Women at every level are “moving the labor movement in new directions” and “inventing new kinds of worker organizations and new ways of being a trade unionist,” says labor historian Dorothy Sue Cobble.

 
 

Cobble, distinguished professor of history and labor studies at Rutgers University, was among several speakers opening a two-day AFL-CIO Solidarity Center conference this morning, “Women’s Empowerment, Gender Equality and Labor Rights: Transforming the Terrain.” Nearly 100 labor and community activists from 20 countries are gathered here in São Paulo, Brazil, to share strategies for achieving gender equality and worker rights in their unions and their workplaces.

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After Zimbabwe Elections, Union Worker Education Continues

Photo: Macpherson Photographers via the Solidarity Center

As Zimbabwe’s July 31 presidential elections approach, the Zimbabwe Congress of Trade Unions (ZCTU), one of the country’s only nonpolitical, mass-based movements, plans to actively promote free and fair elections and, equally important, hold lawmakers accountable after elections.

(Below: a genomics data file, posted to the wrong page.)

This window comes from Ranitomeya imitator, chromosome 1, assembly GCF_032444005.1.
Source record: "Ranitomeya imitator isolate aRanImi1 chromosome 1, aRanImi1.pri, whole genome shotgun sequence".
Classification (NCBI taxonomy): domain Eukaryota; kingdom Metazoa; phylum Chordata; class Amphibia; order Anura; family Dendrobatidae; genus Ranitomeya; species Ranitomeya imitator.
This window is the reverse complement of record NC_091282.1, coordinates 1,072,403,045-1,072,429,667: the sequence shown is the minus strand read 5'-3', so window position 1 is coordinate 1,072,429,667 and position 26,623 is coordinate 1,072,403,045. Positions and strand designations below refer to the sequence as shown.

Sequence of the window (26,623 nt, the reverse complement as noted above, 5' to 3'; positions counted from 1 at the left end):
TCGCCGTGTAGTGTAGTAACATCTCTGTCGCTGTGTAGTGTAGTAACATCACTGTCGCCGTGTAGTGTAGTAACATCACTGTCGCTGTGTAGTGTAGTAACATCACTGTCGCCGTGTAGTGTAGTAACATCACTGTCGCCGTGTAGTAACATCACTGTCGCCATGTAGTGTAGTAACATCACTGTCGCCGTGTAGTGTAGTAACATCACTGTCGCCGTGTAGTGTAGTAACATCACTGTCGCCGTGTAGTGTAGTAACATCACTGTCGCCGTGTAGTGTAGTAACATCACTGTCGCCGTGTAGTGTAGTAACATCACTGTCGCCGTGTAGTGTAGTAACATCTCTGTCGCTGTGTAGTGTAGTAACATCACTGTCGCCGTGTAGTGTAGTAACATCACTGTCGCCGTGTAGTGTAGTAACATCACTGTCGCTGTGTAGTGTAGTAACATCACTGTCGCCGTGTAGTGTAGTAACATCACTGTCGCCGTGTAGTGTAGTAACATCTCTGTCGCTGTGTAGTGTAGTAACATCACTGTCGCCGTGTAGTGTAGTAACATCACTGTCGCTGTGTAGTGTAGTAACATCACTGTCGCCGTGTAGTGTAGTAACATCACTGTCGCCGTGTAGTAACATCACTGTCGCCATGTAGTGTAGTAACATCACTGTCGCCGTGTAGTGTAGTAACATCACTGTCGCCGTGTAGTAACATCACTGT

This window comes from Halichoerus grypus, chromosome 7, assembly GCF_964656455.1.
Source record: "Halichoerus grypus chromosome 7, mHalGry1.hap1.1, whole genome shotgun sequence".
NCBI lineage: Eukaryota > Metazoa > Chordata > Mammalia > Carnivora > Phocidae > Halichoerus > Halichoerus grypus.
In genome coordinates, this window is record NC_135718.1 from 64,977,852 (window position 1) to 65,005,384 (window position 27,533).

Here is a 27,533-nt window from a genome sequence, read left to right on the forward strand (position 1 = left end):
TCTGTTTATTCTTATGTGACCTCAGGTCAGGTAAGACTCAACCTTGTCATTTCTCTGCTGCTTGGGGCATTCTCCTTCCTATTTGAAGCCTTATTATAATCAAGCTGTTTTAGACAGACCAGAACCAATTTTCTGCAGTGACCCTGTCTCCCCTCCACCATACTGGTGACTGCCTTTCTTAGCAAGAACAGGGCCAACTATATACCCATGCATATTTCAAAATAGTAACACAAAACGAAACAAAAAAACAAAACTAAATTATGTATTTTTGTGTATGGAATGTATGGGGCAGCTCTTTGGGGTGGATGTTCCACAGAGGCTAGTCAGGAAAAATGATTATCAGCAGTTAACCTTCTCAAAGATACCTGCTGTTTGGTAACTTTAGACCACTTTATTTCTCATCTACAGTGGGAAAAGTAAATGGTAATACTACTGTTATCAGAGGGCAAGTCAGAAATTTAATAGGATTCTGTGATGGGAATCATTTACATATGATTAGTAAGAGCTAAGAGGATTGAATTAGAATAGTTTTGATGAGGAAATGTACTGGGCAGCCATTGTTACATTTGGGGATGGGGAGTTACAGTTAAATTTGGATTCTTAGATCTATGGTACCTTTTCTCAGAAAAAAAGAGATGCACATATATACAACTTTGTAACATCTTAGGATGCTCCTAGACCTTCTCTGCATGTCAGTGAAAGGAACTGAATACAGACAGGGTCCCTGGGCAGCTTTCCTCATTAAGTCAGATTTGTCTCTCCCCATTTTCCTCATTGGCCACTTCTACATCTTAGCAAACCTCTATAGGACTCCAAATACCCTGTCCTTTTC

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Dominican Republic: Domestic Workers Wage Long Campaign for Rights

Domestic workers in the Dominican Republic are urging lawmakers to pass the "Decent Work for Domestic Workers" standard. Photo credit: Julio Lantigua

Workers this week are marking the second anniversary of the historic passage of a global standard covering the rights of domestic workers. The International Labor Organization's (ILO's) Decent Work for Domestic Workers Convention (No. 189) covers written employment contracts, protection from harassment, abuse and violence, hours of work, job safety and other workplace safeguards.

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Bangladesh Government Moves to Ease Unionization

Arati Bala Das, 18, who lost her right leg in the Rana Plaza collapse, feeds her sister, Akhi